Kulkuls (Indian Christmas Sweet Curls)

Kulkuls Indian sweet curls recipe

The Spruce / Diana Chistruga

Prep: 45 mins
Cook: 40 mins
Total: 85 mins
Servings: 24 servings
Yield: 6 dozen
Nutrition Facts (per serving)
224 Calories
12g Fat
26g Carbs
3g Protein
Show Full Nutrition Label Hide Full Nutrition Label
Nutrition Facts
Servings: 24
Amount per serving
Calories 224
% Daily Value*
Total Fat 12g 16%
Saturated Fat 3g 14%
Cholesterol 17mg 6%
Sodium 46mg 2%
Total Carbohydrate 26g 9%
Dietary Fiber 1g 2%
Total Sugars 10g
Protein 3g
Vitamin C 0mg 0%
Calcium 13mg 1%
Iron 1mg 8%
Potassium 49mg 1%
*The % Daily Value (DV) tells you how much a nutrient in a food serving contributes to a daily diet. 2,000 calories a day is used for general nutrition advice.
(Nutrition information is calculated using an ingredient database and should be considered an estimate.)

Kulkuls, a great sweet to prepare with the family, are made all over India at Christmastime. They are most popular in the Goan region and may have come from the Portuguese community as a variation of Filhoses Enroladas, a rose-like rolled pastry. Kulkuls are often called kidyo in the Konkani language, which means worms. That's not very appetizing, so it's more appealing to think of them as shells or curls.

These Indian sweets are fun to make with the family; it takes time to roll each one with a fork, so you might want to enlist older kids or teens to join in. That way you'll be able to make a larger batch! They keep very well if stored in an airtight container, so you can make them ahead to enjoy for the holidays. Kulkuls are a traditional part of a sweets plate and ideal to give to friends and neighbors. You can also make them part of your Christmas cookie exchange.

"The kulkuls were terrific. The fried cookies are finished with a sugar syrup that dries into a crunchy coating. These are fantastic treats for Christmas or any special occasion. Drizzling the sugar syrup over the kulkuls worked better for me than adding them all to the pan, but either way is acceptable." —Diana Rattray

Kulkuls (Indian Christmas Cookies)/Tester Image
A Note From Our Recipe Tester


  • 4 cups (495 grams) all-purpose flour

  • 1/2 teaspoon baking powder

  • 1 tablespoon cold unsalted butter, cubed

  • 2 large eggs

  • 1/4 cup confectioners' sugar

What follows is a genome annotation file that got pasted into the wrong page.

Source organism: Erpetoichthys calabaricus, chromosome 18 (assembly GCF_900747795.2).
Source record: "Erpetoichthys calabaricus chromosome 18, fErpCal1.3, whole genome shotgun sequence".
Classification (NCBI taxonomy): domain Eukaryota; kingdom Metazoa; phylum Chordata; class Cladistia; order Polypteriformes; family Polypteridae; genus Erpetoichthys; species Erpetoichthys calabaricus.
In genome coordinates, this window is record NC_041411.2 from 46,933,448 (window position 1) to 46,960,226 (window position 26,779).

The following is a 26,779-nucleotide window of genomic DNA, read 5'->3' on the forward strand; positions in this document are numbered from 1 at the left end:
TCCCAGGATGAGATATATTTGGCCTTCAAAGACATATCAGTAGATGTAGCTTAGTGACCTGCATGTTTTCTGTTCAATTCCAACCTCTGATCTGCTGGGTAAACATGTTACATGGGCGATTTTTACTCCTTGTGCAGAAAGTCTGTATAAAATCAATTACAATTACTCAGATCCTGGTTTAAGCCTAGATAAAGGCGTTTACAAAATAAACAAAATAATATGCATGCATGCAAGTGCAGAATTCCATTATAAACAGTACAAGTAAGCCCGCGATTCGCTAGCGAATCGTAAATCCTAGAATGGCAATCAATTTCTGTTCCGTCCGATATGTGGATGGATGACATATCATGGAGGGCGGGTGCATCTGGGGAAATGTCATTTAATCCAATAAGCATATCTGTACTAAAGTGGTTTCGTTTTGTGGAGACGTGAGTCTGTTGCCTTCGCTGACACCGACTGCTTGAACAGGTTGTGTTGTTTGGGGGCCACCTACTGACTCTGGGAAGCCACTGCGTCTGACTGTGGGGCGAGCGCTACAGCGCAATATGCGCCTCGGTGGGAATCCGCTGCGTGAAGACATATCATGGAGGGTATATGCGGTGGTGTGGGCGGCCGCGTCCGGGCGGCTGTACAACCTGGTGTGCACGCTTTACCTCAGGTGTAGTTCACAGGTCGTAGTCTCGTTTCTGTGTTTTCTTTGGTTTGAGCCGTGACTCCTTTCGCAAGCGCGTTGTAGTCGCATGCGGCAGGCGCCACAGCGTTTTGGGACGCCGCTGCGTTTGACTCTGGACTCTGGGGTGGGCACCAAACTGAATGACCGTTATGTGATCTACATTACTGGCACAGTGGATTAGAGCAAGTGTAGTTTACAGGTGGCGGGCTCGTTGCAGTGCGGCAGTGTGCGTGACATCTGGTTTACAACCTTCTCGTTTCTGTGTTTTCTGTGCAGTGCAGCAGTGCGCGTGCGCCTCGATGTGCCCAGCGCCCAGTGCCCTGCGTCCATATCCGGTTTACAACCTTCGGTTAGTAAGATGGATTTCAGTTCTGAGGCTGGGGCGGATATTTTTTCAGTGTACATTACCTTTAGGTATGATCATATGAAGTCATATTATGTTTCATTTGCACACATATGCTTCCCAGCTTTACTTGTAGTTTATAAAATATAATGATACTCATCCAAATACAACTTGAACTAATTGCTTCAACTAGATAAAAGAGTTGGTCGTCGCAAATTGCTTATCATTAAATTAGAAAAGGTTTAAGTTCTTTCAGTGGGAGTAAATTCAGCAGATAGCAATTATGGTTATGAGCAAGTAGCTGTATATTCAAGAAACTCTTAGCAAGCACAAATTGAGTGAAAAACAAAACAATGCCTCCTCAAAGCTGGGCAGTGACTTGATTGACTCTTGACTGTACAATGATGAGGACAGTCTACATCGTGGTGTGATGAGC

• 1 cup coconut milk

  • Neutral oil, such as canola or vegetable, for frying

  • 1 cup granulated sugar

  • 3 to 4 tablespoons water, as needed

  • 1/4 teaspoon fine salt

Steps to Make It

  1. Gather the ingredients.

    Ingredients for kulkuls
    The Spruce / Diana Chistruga
  2. In a large bowl, mix the flour and baking powder until well combined.

    Mix flour and baking powder
    The Spruce / Diana Chistruga
  3. Add butter a little at a time, rubbing it into the flour until butter is pea-sized.

    Add butter
    The Spruce / Diana Chistruga
  4. In a small bowl, beat the eggs. Add the eggs to the flour-butter mixture.

    Beat the eggs
    The Spruce / Diana Chistruga
  5. Add confectioners' sugar and coconut milk and mix into a soft dough.

    Add powdered sugar
    The Spruce / Diana Chistruga
  6. Form dough into small sized balls, about 1-inch in diameter.

    Form the dough into balls
    The Spruce / Diana Chistruga
  7. Grease the back of a fork with some oil. Flatten a ball of dough and press it onto back of the fork forming a rectangle the length of the fork tines.

    Grease fork
    The Spruce / Diana Chistruga
  8. Starting at bottom end of the fork, roll the dough up the tines and off fork and into a tight curl. The end result will be a tube-like curl with ridges from fork. Place the curl on a plate and work remaining dough balls similarly.

    Add divets
    The Spruce / Diana Chistruga
  9. Heat about 1-inch of oil in a deep, straight-sided medium skillet or heavy-duty saucepan on medium heat until it reaches 350 F.

    Heat oil
    The Spruce / Diana Chistruga
  10. Fry the kulkuls in batches to not crowd the pan (about 6 or 7), making sure to adjust the heat as needed to maintain the temperature, turning them often until light golden brown color, 2 1/2 to 3 1/2 minutes total. Transfer to a paper-towel-lined baking sheet with a slotted spoon as they become done.

    Fry kulkuls
    The Spruce / Diana Chistruga
  11. Put granulated sugar and water in a medium saucepan on medium heat. Cook until sugar is dissolved and the mixture is syrupy, 4 to 6 minutes.

    The Spruce / Diana Chistruga
  12. Add cooled kulkuls to sugar syrup and coat well.

    Add kulkuls
    The Spruce / Diana Chistruga
  13. Remove from the syrup with a slotted spoon. Let the curls sit on a serving platter until the sugar dries and forms a coating on the kulkuls.

    Let cool
    The Spruce / Diana Chistruga


  • To ensure even browning, move and turn the kulkuls frequently as the fry.
  • Pinch the undersides of the rolled kulkuls to keep them from opening up when frying.

Recipe Variations

  • Instead of the sugar syrup coating, roll the kulkuls in powdered sugar while they are still warm.
  • Instead of rolling the kulkuls on a fork, you may use a gnocchi board. Some people use an unused fine-tooth comb to shape their kulkuls.
  • For a more festive look, divide the dough into 4 portions and mix a different gel food color into each portion.

How to Store Kulkuls

Store kulkuls in an airtight container or zip-close bag at room temperature for up to 2 weeks.